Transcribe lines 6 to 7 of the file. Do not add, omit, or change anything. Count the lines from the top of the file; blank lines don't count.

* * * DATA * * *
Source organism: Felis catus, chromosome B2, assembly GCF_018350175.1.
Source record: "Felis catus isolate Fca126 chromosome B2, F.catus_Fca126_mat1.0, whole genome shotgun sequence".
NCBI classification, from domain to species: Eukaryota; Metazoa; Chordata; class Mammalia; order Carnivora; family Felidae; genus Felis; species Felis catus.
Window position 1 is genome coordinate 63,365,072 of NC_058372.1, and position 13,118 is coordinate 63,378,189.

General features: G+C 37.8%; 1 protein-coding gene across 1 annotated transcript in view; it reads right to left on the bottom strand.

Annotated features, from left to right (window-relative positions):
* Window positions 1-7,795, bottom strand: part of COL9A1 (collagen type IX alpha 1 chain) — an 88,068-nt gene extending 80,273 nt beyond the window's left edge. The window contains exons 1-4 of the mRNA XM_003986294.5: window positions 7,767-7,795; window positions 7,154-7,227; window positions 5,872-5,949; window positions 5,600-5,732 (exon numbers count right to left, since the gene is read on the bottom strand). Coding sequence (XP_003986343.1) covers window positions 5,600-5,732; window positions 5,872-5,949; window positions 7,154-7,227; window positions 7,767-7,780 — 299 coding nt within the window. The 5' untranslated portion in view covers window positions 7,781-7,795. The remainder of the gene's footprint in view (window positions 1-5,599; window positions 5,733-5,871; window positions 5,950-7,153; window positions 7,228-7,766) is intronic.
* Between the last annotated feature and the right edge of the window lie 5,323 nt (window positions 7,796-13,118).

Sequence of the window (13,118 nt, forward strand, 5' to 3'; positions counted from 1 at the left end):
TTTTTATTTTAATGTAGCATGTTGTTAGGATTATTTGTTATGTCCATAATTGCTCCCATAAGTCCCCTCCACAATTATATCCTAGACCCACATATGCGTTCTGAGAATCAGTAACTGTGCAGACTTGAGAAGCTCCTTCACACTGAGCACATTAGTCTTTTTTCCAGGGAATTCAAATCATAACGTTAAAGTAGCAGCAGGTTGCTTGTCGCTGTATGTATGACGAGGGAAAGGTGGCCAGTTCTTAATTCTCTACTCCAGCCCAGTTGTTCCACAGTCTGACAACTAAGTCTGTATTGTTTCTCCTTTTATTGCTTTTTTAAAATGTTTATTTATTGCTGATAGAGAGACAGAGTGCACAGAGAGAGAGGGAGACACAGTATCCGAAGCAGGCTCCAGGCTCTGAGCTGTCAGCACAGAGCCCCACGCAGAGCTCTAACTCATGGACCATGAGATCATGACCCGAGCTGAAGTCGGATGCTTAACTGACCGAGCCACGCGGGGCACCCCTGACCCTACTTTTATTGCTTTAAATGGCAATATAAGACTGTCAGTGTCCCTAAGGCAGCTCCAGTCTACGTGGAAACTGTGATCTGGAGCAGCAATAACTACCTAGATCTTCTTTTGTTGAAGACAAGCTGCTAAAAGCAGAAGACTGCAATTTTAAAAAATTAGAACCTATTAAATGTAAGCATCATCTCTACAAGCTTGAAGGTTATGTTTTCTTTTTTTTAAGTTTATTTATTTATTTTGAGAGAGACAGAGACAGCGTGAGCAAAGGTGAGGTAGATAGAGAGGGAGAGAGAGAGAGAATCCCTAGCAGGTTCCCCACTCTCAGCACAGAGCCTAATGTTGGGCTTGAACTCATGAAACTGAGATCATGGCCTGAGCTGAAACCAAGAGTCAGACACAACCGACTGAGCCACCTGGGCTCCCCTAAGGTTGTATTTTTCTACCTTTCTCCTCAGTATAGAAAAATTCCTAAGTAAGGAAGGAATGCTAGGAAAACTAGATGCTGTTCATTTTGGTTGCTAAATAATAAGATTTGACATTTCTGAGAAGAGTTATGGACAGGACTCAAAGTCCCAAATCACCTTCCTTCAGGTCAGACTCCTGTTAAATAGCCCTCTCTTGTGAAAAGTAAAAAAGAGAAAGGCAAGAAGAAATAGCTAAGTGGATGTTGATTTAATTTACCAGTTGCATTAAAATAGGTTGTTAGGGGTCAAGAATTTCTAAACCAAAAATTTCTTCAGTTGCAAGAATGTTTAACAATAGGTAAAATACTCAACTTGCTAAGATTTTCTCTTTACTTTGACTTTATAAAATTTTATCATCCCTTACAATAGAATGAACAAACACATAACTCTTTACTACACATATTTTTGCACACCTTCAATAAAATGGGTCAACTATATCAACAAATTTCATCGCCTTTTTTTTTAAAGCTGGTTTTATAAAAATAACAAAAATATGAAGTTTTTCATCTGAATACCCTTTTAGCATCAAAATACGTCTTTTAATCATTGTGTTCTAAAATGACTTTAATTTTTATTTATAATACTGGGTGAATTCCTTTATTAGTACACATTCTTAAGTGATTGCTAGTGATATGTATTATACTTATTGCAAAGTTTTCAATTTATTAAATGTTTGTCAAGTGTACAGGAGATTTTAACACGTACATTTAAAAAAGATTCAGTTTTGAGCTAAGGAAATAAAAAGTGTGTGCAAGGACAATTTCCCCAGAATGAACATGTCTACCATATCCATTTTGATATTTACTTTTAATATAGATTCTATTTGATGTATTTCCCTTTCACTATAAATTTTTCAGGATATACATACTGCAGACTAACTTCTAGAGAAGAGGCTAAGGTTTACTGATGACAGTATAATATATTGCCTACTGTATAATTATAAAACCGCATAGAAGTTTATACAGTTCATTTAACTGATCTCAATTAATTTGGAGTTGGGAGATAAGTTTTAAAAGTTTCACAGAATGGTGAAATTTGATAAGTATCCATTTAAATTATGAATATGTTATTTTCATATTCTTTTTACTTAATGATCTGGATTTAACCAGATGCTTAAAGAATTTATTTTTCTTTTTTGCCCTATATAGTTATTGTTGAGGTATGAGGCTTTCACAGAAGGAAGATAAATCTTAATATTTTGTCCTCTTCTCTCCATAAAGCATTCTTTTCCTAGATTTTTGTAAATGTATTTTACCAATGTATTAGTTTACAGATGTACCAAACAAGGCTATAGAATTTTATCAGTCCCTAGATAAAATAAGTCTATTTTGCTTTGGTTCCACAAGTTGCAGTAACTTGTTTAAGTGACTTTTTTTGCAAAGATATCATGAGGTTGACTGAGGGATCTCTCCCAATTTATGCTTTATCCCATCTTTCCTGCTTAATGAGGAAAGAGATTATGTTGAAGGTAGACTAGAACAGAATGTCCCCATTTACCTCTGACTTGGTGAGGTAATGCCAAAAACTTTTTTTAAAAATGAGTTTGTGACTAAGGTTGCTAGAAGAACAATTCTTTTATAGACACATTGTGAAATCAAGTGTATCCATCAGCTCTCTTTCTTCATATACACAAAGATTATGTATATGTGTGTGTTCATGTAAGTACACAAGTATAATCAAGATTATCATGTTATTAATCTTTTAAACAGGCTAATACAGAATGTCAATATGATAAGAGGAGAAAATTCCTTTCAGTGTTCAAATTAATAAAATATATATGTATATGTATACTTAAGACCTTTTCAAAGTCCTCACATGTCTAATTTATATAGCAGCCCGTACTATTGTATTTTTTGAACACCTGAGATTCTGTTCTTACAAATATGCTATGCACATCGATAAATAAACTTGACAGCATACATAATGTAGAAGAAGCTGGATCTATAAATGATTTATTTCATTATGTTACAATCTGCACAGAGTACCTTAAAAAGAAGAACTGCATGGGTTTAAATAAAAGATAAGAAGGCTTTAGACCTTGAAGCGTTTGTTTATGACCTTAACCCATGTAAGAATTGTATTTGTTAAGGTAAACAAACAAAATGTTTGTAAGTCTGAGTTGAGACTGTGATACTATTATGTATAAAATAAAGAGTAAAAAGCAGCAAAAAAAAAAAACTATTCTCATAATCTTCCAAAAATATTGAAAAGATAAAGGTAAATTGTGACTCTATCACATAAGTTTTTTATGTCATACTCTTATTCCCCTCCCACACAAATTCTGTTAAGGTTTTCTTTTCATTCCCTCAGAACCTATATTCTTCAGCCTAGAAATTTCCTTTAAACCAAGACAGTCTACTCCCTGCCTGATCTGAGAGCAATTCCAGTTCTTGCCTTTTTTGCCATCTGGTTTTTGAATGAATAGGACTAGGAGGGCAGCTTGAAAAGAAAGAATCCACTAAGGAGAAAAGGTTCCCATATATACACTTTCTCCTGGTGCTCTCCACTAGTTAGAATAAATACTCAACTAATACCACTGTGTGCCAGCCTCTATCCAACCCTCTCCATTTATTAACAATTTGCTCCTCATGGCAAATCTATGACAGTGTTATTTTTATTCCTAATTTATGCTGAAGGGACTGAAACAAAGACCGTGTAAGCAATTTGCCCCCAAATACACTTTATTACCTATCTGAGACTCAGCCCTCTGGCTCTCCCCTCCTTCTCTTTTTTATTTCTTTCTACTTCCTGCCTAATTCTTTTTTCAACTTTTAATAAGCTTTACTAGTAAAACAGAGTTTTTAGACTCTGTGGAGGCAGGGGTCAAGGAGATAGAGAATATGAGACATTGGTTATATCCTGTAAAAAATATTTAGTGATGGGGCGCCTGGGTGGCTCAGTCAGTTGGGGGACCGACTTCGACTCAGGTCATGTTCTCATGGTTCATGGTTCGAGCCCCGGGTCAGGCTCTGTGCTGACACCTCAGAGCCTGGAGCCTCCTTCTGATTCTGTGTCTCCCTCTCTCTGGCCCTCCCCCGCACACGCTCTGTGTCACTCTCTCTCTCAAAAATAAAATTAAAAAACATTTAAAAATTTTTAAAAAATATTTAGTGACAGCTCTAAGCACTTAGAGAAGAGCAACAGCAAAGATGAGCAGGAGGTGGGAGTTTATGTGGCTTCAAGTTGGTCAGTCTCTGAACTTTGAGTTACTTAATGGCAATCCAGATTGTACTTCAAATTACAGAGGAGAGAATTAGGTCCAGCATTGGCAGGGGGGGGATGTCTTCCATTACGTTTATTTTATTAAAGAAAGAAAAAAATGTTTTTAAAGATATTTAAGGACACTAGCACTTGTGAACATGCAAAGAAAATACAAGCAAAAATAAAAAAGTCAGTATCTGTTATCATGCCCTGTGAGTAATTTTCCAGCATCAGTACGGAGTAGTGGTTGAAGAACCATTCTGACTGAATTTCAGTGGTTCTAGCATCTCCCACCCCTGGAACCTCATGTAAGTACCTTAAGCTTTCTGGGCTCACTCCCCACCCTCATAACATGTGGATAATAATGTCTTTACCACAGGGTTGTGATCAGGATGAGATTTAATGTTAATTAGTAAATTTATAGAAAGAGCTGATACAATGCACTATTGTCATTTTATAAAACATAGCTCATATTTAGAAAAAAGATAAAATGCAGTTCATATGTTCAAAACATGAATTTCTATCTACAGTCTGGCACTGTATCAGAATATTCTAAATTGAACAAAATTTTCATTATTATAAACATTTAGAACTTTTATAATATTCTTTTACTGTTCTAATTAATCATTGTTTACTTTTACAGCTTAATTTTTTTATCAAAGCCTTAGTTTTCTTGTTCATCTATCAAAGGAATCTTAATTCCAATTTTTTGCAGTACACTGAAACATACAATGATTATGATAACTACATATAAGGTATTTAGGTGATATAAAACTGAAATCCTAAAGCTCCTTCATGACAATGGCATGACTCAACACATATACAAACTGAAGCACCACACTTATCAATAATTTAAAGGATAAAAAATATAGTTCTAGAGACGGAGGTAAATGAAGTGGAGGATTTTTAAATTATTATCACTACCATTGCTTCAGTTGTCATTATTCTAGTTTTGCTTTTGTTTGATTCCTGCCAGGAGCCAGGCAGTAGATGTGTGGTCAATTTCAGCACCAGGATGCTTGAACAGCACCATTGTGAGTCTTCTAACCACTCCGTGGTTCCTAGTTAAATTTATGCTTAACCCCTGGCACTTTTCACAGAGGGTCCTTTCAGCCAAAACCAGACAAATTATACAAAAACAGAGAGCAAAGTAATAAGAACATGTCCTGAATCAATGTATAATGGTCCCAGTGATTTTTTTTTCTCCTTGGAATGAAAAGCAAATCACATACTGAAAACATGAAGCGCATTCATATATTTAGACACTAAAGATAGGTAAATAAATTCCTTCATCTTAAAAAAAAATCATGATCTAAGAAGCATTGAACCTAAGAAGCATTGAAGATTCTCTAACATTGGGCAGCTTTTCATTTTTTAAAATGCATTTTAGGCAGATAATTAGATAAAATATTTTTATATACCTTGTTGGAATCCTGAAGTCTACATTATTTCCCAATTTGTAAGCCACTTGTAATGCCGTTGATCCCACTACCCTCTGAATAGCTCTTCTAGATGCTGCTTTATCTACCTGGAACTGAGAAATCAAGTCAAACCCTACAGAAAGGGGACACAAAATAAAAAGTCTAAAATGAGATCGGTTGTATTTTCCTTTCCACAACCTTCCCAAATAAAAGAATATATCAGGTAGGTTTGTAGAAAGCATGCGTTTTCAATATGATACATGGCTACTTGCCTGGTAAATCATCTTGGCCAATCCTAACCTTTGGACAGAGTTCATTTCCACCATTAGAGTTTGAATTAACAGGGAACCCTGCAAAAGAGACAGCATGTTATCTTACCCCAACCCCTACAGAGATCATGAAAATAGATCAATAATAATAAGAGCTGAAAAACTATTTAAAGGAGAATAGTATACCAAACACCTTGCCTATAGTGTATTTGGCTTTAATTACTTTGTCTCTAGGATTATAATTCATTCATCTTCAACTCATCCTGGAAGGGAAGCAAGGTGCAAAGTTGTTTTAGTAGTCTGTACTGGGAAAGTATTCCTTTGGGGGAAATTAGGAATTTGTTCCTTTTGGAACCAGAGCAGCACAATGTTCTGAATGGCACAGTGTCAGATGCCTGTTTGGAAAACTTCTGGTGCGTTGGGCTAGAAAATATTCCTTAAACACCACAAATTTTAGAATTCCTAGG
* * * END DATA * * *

Annotated features, from left to right (window-relative positions):
* Window positions 1-7,795, bottom strand: part of COL9A1 (collagen type IX alpha 1 chain) — an 88,068-nt gene extending 80,273 nt beyond the window's left edge. The window contains exons 1-4 of the mRNA XM_003986294.5: window positions 7,767-7,795; window positions 7,154-7,227; window positions 5,872-5,949; window positions 5,600-5,732 (exon numbers count right to left, since the gene is read on the bottom strand). Coding sequence (XP_003986343.1) covers window positions 5,600-5,732; window positions 5,872-5,949; window positions 7,154-7,227; window positions 7,767-7,780 — 299 coding nt within the window. The 5' untranslated portion in view covers window positions 7,781-7,795. The remainder of the gene's footprint in view (window positions 1-5,599; window positions 5,733-5,871; window positions 5,950-7,153; window positions 7,228-7,766) is intronic.